(photo courtesy of WWE.com)
Perhaps the worst pay-per-view of the year.
The pay-per-view event scene was rather bad this year, to say the least.
While we had a few diamonds in the rough and some good matches here and there, the big picture was pretty dismal.
For every wonder like Cody Rhodes and Goldust vs. Seth Rollins and Roman Reigns, you can count 10 that were blunders.
For every main event that had a long build and lots of hype, it seemed like the rest of the card on those shows were the total opposite, getting no build whatsoever.
WWE had a tendency this year more than ever before to put absolutely no effort into promoting several matches in advance of a pay-per-view, throwing them onto the card at the last minute.
This not only hurt the perception of these matches as being not important enough to get attention from WWE's creative department, but in turn, it hurt the shows that they were on.
If WWE doesn't care enough to put any focus on those matches, why should fans care enough to want to buy the program and see these random fights?
And for that matter, if WWE only focuses on building one or two matches for an event and then those don't deliver, fans are even more disappointed.
Look at the backlash that happened when there was a string of screwy finishes to the main events.
Although some cooler heads prevailed, many fans were requesting refunds since they felt like they were cheated out of their money.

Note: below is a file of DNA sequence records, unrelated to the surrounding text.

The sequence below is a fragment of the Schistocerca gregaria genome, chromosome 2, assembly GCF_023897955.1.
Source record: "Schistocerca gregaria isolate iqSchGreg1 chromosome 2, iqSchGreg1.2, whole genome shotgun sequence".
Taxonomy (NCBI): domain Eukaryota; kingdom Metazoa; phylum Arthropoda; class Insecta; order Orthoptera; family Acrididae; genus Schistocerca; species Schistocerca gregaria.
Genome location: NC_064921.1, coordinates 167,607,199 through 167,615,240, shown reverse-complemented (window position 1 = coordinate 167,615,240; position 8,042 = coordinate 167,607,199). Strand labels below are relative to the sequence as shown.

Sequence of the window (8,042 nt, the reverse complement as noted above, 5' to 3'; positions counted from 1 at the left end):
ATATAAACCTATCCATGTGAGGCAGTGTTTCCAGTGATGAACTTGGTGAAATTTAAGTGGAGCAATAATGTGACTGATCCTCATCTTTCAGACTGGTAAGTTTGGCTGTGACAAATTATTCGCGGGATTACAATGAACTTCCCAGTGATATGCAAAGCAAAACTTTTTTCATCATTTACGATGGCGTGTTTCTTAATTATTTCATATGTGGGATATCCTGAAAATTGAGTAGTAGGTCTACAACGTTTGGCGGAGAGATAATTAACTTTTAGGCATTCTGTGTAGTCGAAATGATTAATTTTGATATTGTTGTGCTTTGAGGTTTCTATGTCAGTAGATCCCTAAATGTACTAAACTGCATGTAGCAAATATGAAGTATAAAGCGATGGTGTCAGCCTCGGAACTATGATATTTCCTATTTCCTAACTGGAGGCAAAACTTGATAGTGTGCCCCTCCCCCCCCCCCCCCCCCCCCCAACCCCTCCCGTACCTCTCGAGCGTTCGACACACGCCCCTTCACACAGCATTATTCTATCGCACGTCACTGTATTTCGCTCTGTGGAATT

This doesn't happen if the rest of the card is entertaining and filled with fun matches.
Battleground is a prime example of what was wrong this year. Khali counted himself out during a pinfall, almost none of the matches meant anything and technical difficulties even turned the event off right before the main event, which ended like an ordinary episode of Raw anyway.
Television seemed to be more of a priority than pay-per-views, but what is a shame about that is even the TV shows weren't made to be unmissable.
Fans only needed to watch Raw. If you skipped SmackDown, NXT, Main Event, Superstars or any of the Web shows, you didn't miss anything noteworthy.
In fact, it speaks volumes when Total Divas is the second-most important thing that you have to watch to keep up with storylines in WWE.
When you sacrifice the pay-per-views in an attempt to make the television shows the bigger focal point, you need to go all out and make more than just the flagship show a destination.
Whether it was the fault of WWE management for not viewing pay-per-views as a priority or the creative team for not being able to put in the proper work in making them successful, this is going to need to change if 2014 is going to be a better year.
What do you think were the biggest overall best and worst things of the year in WWE? Let us know your thoughts in the comments below!
Anthony Mango is the owner-operator of the wrestling website Smark Out Moment as well as the host of its podcast show Smack Talk on YouTube, iTunes and Stitcher. You can follow him on Facebook and elsewhere for more.